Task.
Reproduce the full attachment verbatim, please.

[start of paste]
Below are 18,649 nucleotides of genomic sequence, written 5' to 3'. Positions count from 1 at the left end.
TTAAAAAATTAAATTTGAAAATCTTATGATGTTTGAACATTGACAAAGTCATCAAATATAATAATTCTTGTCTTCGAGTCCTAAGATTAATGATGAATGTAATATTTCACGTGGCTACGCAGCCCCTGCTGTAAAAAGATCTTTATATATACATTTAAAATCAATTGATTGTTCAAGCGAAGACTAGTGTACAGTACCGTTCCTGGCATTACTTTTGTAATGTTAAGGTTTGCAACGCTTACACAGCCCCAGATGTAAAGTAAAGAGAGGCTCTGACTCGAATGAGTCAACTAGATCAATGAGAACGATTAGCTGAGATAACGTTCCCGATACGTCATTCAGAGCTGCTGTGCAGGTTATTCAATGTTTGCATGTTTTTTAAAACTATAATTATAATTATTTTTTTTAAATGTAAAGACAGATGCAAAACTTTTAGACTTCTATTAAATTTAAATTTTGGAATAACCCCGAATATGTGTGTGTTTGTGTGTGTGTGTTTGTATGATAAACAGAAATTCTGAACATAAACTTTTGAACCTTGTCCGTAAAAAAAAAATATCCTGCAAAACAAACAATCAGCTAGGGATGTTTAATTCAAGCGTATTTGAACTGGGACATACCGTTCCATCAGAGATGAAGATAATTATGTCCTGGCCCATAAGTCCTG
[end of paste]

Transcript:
Below are 18,649 nucleotides of genomic sequence, written 5' to 3'. Positions count from 1 at the left end.
TTAAAAAATTAAATTTGAAAATCTTATGATGTTTGAACATTGACAAAGTCATCAAATATAATAATTCTTGTCTTCGAGTCCTAAGATTAATGATGAATGTAATATTTCACGTGGCTACGCAGCCCCTGCTGTAAAAAGATCTTTATATATACATTTAAAATCAATTGATTGTTCAAGCGAAGACTAGTGTACAGTACCGTTCCTGGCATTACTTTTGTAATGTTAAGGTTTGCAACGCTTACACAGCCCCAGATGTAAAGTAAAGAGAGGCTCTGACTCGAATGAGTCAACTAGATCAATGAGAACGATTAGCTGAGATAACGTTCCCGATACGTCATTCAGAGCTGCTGTGCAGGTTATTCAATGTTTGCATGTTTTTTAAAACTATAATTATAATTATTTTTTTTAAATGTAAAGACAGATGCAAAACTTTTAGACTTCTATTAAATTTAAATTTTGGAATAACCCCGAATATGTGTGTGTTTGTGTGTGTGTGTTTGTATGATAAACAGAAATTCTGAACATAAACTTTTGAACCTTGTCCGTAAAAAAAAAATATCCTGCAAAACAAACAATCAGCTAGGGATGTTTAATTCAAGCGTATTTGAACTGGGACATACCGTTCCATCAGAGATGAAGATAATTATGTCCTGGCCCATAAGTCCTG